To me, just missing out drop thumb doesn't change you from one style to another. No more than missing out using ASPO's would, or not having the ability to play the thumb on the downstroke. It just means you haven't learned a technique yet.

Frailing and Clawhammer I take as interchangeable because people all have a slightly different take on things. As countless other threads have proved.

Sep 14, 2019 - 12:44:28 AM

m06

England

8122 posts since 10/5/2006

quote:
Originally posted by nightingale

There's a song by Matokie Slaughter called "Georgie" - I love it and have learned it, I consider it frailing - simple but very rhythmic. Here's here video.

youtube.com/watch?v=wFUnmJKzvI8

I love this style. Clawhammer to me is more complex, drop thumb, etc.


You chose a great example. The playing of Matokie Slaughter wonderfully demonstrates the continuum or spectrum that is banjo.

Her playing incorporated other additional elements than those you mention.

There is no 'versus', only range and diversity.

Edited by - m06 on 09/14/2019 00:45:50

Sep 14, 2019 - 3:43:35 AM
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R Buck

USA

2691 posts since 9/5/2006

Frailing and clawhammer are the same thing. Both are downstroke styles. It can also be called framming, flailing, and other such colloquial names. There is a lot of discussion of this but there are as many names for the style as there are ways to play it.

Sep 14, 2019 - 5:04:36 AM

2284 posts since 4/29/2012

This has been discussed here at length and often. A lot of us who have been playing for years hadn't even heard the term clawhammer until, maybe, the mid 80's. But discovered that that was what we'd been doing all along. John Burke did use the term in his c1970 book. But I don't remember seeing it at the time. As said above Pete Seeger used the term in a completely different context. There is sometimes a distinction where clawhammer uses drop thumb and single strings more than frailing. I don't recognise that distinction. But if it is there then your friend has it completely the wrong way round.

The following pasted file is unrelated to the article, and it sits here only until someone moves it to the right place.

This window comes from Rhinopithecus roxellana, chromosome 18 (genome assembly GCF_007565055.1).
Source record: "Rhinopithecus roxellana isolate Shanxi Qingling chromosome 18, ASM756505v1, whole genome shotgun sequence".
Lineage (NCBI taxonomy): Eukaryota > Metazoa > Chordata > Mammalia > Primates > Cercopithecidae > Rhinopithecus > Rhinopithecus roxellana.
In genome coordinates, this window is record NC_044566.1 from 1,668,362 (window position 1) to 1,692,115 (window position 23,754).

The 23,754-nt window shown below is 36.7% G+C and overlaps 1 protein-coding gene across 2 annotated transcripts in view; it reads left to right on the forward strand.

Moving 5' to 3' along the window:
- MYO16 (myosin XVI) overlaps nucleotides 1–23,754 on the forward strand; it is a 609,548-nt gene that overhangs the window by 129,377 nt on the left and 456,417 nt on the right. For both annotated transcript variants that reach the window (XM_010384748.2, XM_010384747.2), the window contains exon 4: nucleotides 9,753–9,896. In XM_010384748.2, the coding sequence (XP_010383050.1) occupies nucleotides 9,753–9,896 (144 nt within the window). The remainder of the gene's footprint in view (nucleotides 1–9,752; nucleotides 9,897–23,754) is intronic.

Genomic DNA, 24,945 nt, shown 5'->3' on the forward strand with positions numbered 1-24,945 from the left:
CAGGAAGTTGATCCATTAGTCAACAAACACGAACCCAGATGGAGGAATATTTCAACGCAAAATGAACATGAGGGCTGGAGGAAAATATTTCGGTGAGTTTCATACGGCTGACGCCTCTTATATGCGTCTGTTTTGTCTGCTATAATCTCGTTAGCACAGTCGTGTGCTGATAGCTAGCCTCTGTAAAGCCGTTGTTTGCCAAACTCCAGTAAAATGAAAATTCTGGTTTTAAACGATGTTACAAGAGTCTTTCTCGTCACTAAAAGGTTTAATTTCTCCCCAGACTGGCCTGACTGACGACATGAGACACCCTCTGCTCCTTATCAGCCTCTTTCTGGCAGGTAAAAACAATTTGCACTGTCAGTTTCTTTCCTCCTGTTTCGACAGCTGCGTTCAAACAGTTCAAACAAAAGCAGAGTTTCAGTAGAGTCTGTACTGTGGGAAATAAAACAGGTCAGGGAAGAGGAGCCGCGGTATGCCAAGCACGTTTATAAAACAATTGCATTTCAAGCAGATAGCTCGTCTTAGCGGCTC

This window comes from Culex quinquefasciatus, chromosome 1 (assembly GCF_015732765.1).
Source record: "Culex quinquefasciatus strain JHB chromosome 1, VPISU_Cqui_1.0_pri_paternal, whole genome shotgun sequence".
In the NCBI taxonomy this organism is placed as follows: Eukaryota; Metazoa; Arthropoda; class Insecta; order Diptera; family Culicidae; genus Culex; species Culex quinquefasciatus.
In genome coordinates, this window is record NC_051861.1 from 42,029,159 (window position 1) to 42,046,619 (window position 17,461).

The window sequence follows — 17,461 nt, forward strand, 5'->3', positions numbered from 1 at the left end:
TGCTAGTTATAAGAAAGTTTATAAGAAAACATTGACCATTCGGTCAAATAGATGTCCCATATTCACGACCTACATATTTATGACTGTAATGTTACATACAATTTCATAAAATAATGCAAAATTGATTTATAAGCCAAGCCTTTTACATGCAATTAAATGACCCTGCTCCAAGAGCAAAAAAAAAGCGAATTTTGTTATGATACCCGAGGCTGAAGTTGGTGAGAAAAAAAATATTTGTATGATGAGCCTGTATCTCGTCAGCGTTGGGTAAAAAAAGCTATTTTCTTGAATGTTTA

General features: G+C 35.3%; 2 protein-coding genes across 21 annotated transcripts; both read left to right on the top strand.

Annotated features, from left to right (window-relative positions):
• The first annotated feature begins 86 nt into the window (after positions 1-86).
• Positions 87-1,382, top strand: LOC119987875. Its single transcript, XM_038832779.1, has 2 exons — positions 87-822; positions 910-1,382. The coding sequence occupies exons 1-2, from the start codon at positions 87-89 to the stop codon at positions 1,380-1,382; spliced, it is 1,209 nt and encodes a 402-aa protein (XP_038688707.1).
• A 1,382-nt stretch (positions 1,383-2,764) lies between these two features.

Sep 14, 2019 - 6:34:46 AM
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Owen

Canada

4397 posts since 6/5/2011

quote:
Originally posted by Brian Murphy

Real men say "claw hammer"


...and they DON"T eat quiche!!!

Sep 14, 2019 - 6:45:34 AM
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6358 posts since 8/30/2004

Why this obsession with the two terms "clawhammer" or "fraiing" ? Are we getting bored here? :-)   It's mostly regional so don't get hung up over such silly detais and just learn to play...Jack  p.s. both styles use "drop thumb". The old timers used both ways of playing ...geez....let's start calling BHO "clucking old hens" laugh

Originally posted by Owen
quote:
Originally posted by Brian Murphy

Real men say "claw hammer"


...and they DON"T eat quiche!!!


Edited by - Jack Baker on 09/14/2019 06:51:07

Sep 14, 2019 - 7:03:24 AM
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Owen

Canada

4397 posts since 6/5/2011

Image result for newman what me worry

Sep 14, 2019 - 7:14:51 AM
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6358 posts since 8/30/2004

cool

Sep 14, 2019 - 11:00:45 AM

111 posts since 8/25/2009

Basically, I agree with davidpp "If you learned banjo by absorbing local culture, you call it what everyone around you calls it." -and Jack Baker.

As I understand it, in the old days, banjo players in different regions didn't communicate with each other, so they developed different names for the old down-picking style: clawhammer, flailing, frailing (probably a British dialectical variant of flailing), rapping, whamming .... My favorite philosophy professor used used to inform us students about "Juliet's Principle": "A rose by any other name would smell as sweet". Or, it doesn't matter whether you call it la cerveza, or das bier, the beer will make you jut as happy :)